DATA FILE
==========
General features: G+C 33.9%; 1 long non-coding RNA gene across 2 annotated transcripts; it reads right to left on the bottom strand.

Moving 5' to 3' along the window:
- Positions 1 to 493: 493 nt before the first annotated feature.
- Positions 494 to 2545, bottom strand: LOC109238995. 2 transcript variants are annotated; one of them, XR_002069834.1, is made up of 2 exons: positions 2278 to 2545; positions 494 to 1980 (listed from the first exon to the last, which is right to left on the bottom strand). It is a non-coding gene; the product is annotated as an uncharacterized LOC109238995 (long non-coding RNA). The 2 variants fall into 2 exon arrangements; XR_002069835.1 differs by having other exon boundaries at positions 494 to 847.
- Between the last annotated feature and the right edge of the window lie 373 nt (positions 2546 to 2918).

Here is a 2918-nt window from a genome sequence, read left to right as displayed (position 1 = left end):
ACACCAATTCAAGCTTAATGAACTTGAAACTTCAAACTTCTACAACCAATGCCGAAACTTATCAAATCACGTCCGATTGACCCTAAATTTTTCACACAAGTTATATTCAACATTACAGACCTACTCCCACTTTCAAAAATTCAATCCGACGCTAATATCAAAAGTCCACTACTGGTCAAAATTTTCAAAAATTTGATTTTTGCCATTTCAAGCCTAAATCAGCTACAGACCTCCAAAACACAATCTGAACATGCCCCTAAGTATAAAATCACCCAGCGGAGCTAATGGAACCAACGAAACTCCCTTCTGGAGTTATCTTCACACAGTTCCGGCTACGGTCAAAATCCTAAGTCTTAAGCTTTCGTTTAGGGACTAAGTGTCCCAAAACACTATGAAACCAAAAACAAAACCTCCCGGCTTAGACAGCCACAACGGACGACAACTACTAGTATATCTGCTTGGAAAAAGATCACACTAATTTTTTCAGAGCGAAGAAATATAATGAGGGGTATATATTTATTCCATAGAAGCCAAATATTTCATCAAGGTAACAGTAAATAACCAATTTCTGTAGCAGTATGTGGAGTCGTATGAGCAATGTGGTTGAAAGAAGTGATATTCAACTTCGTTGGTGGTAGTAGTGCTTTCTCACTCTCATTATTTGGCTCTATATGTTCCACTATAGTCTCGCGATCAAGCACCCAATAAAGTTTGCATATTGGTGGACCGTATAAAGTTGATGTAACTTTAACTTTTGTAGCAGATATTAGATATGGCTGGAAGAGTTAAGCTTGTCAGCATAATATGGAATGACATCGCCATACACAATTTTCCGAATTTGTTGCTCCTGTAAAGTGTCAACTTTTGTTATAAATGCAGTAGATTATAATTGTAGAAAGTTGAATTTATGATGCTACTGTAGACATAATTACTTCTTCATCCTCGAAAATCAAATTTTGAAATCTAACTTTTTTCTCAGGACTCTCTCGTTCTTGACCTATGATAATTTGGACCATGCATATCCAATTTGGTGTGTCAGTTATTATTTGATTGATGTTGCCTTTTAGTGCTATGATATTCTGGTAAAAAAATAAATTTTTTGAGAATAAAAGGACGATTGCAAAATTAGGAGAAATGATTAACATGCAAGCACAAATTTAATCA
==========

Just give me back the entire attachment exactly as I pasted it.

General features: G+C 33.9%; 1 long non-coding RNA gene across 2 annotated transcripts; it reads right to left on the bottom strand.

Moving 5' to 3' along the window:
- Positions 1 to 493: 493 nt before the first annotated feature.
- Positions 494 to 2545, bottom strand: LOC109238995. 2 transcript variants are annotated; one of them, XR_002069834.1, is made up of 2 exons: positions 2278 to 2545; positions 494 to 1980 (listed from the first exon to the last, which is right to left on the bottom strand). It is a non-coding gene; the product is annotated as an uncharacterized LOC109238995 (long non-coding RNA). The 2 variants fall into 2 exon arrangements; XR_002069835.1 differs by having other exon boundaries at positions 494 to 847.
- Between the last annotated feature and the right edge of the window lie 373 nt (positions 2546 to 2918).

Here is a 2918-nt window from a genome sequence, read left to right as displayed (position 1 = left end):
ACACCAATTCAAGCTTAATGAACTTGAAACTTCAAACTTCTACAACCAATGCCGAAACTTATCAAATCACGTCCGATTGACCCTAAATTTTTCACACAAGTTATATTCAACATTACAGACCTACTCCCACTTTCAAAAATTCAATCCGACGCTAATATCAAAAGTCCACTACTGGTCAAAATTTTCAAAAATTTGATTTTTGCCATTTCAAGCCTAAATCAGCTACAGACCTCCAAAACACAATCTGAACATGCCCCTAAGTATAAAATCACCCAGCGGAGCTAATGGAACCAACGAAACTCCCTTCTGGAGTTATCTTCACACAGTTCCGGCTACGGTCAAAATCCTAAGTCTTAAGCTTTCGTTTAGGGACTAAGTGTCCCAAAACACTATGAAACCAAAAACAAAACCTCCCGGCTTAGACAGCCACAACGGACGACAACTACTAGTATATCTGCTTGGAAAAAGATCACACTAATTTTTTCAGAGCGAAGAAATATAATGAGGGGTATATATTTATTCCATAGAAGCCAAATATTTCATCAAGGTAACAGTAAATAACCAATTTCTGTAGCAGTATGTGGAGTCGTATGAGCAATGTGGTTGAAAGAAGTGATATTCAACTTCGTTGGTGGTAGTAGTGCTTTCTCACTCTCATTATTTGGCTCTATATGTTCCACTATAGTCTCGCGATCAAGCACCCAATAAAGTTTGCATATTGGTGGACCGTATAAAGTTGATGTAACTTTAACTTTTGTAGCAGATATTAGATATGGCTGGAAGAGTTAAGCTTGTCAGCATAATATGGAATGACATCGCCATACACAATTTTCCGAATTTGTTGCTCCTGTAAAGTGTCAACTTTTGTTATAAATGCAGTAGATTATAATTGTAGAAAGTTGAATTTATGATGCTACTGTAGACATAATTACTTCTTCATCCTCGAAAATCAAATTTTGAAATCTAACTTTTTTCTCAGGACTCTCTCGTTCTTGACCTATGATAATTTGGACCATGCATATCCAATTTGGTGTGTCAGTTATTATTTGATTGATGTTGCCTTTTAGTGCTATGATATTCTGGTAAAAAAATAAATTTTTTGAGAATAAAAGGACGATTGCAAAATTAGGAGAAATGATTAACATGCAAGCACAAATTTAATCA